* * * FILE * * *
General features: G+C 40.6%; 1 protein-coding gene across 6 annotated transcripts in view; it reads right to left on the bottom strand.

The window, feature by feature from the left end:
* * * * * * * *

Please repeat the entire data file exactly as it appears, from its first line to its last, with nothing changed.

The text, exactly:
General features: G+C 40.6%; 1 protein-coding gene across 6 annotated transcripts in view; it reads right to left on the bottom strand.

The window, feature by feature from the left end: